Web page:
Designed for Action: Senior Sport Management Major Puts Pursuits Into Perspective
Senior Sport Management major DJ Rohrbaugh, who graduates in December 2022, is making changes on the wrestling mat.
For the past few months, he’s been completing an independent study at Mayfield Mat Academy, a youth wrestling club in Emigsville, Pennsylvania, that offers wrestling practices, strength and agility training, and other events for local school-age athletes.
“We have athletes from five years old to seniors in high school that come to us,” he says.
The goal of his study, DJ says, is to improve the ways Mayfield Mat Academy operates. He’s been conducting surveys, gathering broad research, and implementing feedback from the students themselves into improving their athletic experiences at the Academy. Since Mayfield recently moved into a new facility, his research has partly focused on the best ways to use the space.
“The main idea behind all of this is to improve what we are doing on a daily basis, make everything more inclusive and enjoyable for anyone who wants to participate, and at the end of the day, get more people through our doors to join our family,” he says.
DJ, who is on the York College of Pennsylvania’s Men’s Wrestling team, is the Assistant Coach for the Academy. He started coaching at Mayfield two years ago. When the opportunity to continue working with the Academy presented itself in the form of academic credit, DJ seized it.
“It’s a way for me to learn and gain knowledge from this class while still helping the Academy,” he explains.
Giving back locally
DJ's independent study is a direct result of his dedication to hands-on learning and desire to improve the sport industry.
Working with his academic and independent study adviser, Dr. Molly Sauder, Associate Professor and Department Chairperson of Sport Management, DJ decided to explore ways to make improvements at Mayfield Mat Academy through action research.
During his time at Mayfield, DJ has completed a variety of duties. He’s mainly in charge of running practices for the athletes, showing them various techniques and tips for wrestling. Teaching often requires him to put together a lesson plan.
“We’re teaching a class, so you're going to write down what you want to do, but then you might see things right where they need help, and so you can change it up a little bit,” he says.
DJ also goes to tournaments with the team and helps facilitate events the Academy hosts.
“We just did a trunk-or-treat event where we had a bunch of kids come out and trick-or-treat at our new facility,” he adds.
He finds the most rewarding part of coaching is meeting all the new people he encounters.
“I've met a lot of people that would give you the shirt off their back,” he says.
During his independent study, he’s treasured the opportunity to give back to his team, and to the local wrestling community at large.
“I try and give back at practice, but this independent study is a way to do that even better, because we're looking at the things that we can improve to give the kids the best possible outcome,” he explains. “We want to give them the best possible practice, the best events, and also make sure the parents feel like they're safe and that they're getting what they're paying for.”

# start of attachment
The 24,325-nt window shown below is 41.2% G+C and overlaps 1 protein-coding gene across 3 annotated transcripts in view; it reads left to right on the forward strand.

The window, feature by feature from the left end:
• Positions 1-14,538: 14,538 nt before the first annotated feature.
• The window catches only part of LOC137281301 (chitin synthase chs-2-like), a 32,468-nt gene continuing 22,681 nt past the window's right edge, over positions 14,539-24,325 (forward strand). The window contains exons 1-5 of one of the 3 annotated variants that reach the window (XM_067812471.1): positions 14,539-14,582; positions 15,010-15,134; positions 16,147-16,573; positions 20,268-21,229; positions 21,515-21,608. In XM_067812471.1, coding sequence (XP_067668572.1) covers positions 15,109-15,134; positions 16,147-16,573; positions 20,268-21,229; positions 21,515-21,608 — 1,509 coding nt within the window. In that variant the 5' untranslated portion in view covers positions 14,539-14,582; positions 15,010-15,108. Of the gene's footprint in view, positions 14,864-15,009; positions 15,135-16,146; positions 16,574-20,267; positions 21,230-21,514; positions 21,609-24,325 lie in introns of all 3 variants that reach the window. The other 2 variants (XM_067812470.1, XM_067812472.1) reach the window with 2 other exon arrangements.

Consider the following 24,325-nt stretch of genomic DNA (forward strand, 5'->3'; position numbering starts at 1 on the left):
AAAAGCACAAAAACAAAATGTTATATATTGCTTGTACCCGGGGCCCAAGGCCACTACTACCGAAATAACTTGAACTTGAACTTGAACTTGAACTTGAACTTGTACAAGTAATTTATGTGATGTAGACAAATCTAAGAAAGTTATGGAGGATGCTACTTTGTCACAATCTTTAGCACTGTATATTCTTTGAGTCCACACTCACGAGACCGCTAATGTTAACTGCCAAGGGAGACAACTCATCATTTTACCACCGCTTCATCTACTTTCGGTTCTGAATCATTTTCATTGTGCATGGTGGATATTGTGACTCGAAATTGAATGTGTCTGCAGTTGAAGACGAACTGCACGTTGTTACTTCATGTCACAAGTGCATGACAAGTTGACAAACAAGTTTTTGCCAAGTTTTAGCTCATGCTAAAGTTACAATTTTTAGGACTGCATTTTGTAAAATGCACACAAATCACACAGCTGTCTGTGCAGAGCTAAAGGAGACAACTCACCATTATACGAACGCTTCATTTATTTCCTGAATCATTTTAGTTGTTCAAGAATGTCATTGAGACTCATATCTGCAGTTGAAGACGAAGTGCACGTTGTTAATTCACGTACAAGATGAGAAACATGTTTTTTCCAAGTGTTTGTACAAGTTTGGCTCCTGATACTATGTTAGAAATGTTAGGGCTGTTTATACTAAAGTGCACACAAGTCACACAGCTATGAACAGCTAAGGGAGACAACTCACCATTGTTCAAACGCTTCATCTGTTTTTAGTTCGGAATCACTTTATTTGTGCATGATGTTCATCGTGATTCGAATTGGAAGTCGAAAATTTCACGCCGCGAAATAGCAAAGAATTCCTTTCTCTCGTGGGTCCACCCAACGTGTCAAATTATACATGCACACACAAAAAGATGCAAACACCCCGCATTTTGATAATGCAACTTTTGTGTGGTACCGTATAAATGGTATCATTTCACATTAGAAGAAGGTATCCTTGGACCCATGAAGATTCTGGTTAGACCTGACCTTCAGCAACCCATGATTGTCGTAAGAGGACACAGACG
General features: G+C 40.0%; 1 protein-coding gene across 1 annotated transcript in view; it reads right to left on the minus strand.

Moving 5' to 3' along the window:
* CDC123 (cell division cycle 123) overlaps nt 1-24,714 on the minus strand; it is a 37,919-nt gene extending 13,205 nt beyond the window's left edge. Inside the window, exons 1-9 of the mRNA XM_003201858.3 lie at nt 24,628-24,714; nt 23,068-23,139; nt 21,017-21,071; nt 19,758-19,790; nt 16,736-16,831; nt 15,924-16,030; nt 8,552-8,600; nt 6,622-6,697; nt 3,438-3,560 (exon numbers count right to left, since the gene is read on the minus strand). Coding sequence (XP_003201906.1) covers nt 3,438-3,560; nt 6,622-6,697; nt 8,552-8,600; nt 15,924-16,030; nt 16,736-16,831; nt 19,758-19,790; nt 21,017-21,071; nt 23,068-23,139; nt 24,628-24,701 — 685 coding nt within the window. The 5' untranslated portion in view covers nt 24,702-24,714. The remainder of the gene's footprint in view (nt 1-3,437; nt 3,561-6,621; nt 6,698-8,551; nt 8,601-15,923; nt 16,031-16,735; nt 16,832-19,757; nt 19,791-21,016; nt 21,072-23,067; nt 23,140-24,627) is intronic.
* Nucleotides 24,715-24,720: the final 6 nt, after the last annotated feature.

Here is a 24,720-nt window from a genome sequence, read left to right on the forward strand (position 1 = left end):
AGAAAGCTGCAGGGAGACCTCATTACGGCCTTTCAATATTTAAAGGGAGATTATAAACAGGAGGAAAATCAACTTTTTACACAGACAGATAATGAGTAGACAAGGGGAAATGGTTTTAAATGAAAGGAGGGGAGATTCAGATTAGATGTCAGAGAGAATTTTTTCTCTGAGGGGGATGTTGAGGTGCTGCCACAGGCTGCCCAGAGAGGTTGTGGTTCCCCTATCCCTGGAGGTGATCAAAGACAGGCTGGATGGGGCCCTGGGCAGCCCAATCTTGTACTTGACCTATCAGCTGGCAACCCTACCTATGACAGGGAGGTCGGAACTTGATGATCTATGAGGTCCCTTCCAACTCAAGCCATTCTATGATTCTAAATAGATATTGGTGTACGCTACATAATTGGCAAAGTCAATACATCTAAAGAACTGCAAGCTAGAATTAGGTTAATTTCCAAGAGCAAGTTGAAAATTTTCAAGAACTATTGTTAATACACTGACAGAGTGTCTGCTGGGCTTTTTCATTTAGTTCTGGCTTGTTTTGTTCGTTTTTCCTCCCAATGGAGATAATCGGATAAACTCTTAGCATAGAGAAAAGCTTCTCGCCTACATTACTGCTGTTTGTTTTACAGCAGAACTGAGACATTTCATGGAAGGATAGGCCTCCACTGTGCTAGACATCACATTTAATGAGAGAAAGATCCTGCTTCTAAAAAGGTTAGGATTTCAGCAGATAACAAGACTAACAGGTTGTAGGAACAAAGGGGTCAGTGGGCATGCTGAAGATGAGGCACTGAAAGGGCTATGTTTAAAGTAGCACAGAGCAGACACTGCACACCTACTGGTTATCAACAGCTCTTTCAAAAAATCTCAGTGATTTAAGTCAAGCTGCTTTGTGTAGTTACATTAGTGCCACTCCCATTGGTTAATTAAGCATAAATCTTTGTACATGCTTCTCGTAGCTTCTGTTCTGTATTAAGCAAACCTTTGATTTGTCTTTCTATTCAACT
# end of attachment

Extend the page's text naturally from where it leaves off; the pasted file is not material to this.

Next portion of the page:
Fostering independent growth
Throughout his independent study and entire YCP experience, DJ has felt supported. He credits the Sport Management program for preparing him for the type of work he’s doing now, by getting him out into the field. He credits his Sport Management Practicum for helping him do that.
“The first semester I worked Practicum, which makes you learn that there is no ‘I'm just not going to turn in that assignment. Or maybe I just won't go to class.’ You're there, you're working, you’ve got to do your work,” he says. “I've only been at York for three years. I went to Lock Haven for two years. And I haven't seen that anywhere else.”
That field experience is what helped DJ get used to being involved with sporting events, instead of waiting on the sidelines.
“You're used to being an athletic fan and being an athlete. You're used to going to the games and just watching them,” he says. “But it helps. It helps you build leadership skills, communication skills, initiative skills, everything that we focus on with the Practicum.”
DJ also credits Dr. Sauder with helping him through his independent study.
“I love working with her. She's very good at giving me suggestions and building off things that I bring up,” he says. “Every time that we meet about a different assignment I've done for this study—because I never come in with an idea and leave with that same idea—we always build upon it and add more.”
“It's been fantastic to see DJ take so much ownership of this project,” Dr. Sauder says. “He has gone above and beyond to gather information that will be really valuable to him in his own professional understanding, and also in its application to an organization that can use these insights. This is a terrific example of action research—the work DJ is doing is helpful to the real world.”
As to what’s next for DJ, he’ll be starting with an internship at his former high school in Spring Grove, Pennsylvania. He’ll be shadowing the Athletic Director there, in the hopes that he’ll eventually be an Athletic Director himself one day.
“I would love to continue coaching, and if my time allows me to, I definitely will,” he says. “But I've got to look at my own goals, too, so I'm going to pursue what I need to pursue. And hopefully, wherever I land allows me to continue coaching still.”